Incorporating fruits and vegetables into your diet.
Most people know that fruits and vegetables are an important part of a balanced diet. But getting your 4-5 cups/day can be a challenge, especially when you’re busy. A produce-rich diet offers many benefits:
Lowers blood pressure
Lowers the risk of problems with your eyes and digestive system
Reduces the risk of heart disease and stroke
Stabilizes blood sugar
The pot of gold at the end of the rainbow To get the most from produce, choose a wide variety of colors. Some examples include: dark leafy greens, deep yellows, oranges and reds.3 Eating colorful fruits and vegetables gives your body the nutrients needed to prevent sickness. They can also better your quality and quantity of life.
Red and pink: Lycopene is a plant pigment that lowers the risk of prostate and other cancers. It is found in tomatoes, watermelon and pink grapefruit. Anthocyanins prevent cell damage and promote heart health. They are found in strawberries, raspberries and red grapes. Other sources of lycopene or anthocyanins include:
White: White fruits and veggies are pigmented by anthoxanthins. They contain chemicals that lower cholesterol and blood pressure and reduce your chances of stomach cancer and heart disease. Bananas and potatoes are excellent sources of potassium. Get your potassium and anthoxanthins from:
Orange and yellow: Carotenoids reduce the risk of cancer and heart disease, improve immune system function, and maintain healthy eyes and mucous membranes. These can be found in sweet potatoes, pumpkins and carrots. Citrus fruits provide vitamin C and folate, which reduces the risk of birth defects. You can get beta-carotene and vitamin C from:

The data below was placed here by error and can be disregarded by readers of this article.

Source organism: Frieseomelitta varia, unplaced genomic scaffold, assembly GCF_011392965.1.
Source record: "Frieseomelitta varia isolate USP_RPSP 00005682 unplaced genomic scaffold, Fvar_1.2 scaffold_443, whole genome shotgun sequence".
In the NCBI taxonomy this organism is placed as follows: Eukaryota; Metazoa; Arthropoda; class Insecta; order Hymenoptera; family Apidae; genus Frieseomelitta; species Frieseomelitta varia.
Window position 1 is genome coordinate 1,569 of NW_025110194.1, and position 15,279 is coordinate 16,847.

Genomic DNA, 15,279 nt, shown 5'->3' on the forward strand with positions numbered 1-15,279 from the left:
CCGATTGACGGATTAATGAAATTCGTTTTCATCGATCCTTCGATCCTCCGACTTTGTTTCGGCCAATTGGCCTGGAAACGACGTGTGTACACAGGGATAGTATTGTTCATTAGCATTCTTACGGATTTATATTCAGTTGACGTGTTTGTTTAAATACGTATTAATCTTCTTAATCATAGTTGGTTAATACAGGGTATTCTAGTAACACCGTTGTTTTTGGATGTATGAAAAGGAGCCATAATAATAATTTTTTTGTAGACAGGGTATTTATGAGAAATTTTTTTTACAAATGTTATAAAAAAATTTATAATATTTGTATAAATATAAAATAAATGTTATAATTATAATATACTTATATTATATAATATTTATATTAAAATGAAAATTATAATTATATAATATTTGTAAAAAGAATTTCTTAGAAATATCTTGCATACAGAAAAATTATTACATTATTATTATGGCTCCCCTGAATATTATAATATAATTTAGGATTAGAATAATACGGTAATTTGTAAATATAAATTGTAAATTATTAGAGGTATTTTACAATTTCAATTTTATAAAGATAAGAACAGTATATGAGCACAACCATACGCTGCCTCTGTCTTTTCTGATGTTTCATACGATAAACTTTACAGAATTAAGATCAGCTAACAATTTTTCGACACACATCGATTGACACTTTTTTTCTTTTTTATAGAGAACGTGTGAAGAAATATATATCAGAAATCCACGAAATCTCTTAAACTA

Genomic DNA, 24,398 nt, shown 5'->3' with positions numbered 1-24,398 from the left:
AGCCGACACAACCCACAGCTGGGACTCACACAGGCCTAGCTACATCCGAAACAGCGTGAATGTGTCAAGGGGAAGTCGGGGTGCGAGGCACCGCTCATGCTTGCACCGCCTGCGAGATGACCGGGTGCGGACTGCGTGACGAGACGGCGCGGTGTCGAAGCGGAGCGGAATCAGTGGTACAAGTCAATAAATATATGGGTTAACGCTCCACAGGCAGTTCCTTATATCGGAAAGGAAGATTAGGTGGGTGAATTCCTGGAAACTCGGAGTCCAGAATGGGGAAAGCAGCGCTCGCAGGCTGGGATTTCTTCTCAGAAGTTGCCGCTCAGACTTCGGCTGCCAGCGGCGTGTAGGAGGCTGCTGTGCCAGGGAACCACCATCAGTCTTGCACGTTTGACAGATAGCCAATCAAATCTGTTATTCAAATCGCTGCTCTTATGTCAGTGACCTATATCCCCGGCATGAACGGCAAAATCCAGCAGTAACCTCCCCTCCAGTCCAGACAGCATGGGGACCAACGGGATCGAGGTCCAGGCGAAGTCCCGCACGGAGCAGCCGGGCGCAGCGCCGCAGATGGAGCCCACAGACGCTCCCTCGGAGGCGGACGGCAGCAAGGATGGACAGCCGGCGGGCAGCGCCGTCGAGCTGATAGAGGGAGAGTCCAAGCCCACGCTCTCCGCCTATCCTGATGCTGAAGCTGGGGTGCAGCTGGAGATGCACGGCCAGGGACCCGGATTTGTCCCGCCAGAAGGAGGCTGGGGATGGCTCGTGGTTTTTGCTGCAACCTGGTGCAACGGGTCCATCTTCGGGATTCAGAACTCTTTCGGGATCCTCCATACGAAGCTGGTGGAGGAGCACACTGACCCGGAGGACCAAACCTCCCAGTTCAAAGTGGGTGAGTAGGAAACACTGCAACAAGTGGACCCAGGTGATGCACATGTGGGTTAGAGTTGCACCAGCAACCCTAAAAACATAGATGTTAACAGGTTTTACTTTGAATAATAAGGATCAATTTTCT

Blue and purple: Antioxidants give blueberries, grapes, plums and eggplant their indigo hue. They protect cells from damage, reduce the risk of heart disease, cancer, and stroke, and improve memory function. Other blue and purple sources of antioxidants include:
Green: Lutein helps to reduce the risk of age-related vision loss. It is found in spinach, green peppers, peas, cucumber, celery and dark leafy greens. Leafy greens are also an excellent source of birth defect-fighting folate. Indoles protect against some types of cancer. They are found in artichokes, broccoli, cabbage and brussels sprouts. Other sources of lutein, folate and indoles include:
The road to good health is yours to travel. But you don't have to do it alone. Whether you're managing a health condition or making changes in your life like quitting bad habits or getting in shape - we can help. Check out our new classes and resources below. Contact us to set personalized health and wellness goals and learn about the programs available to you.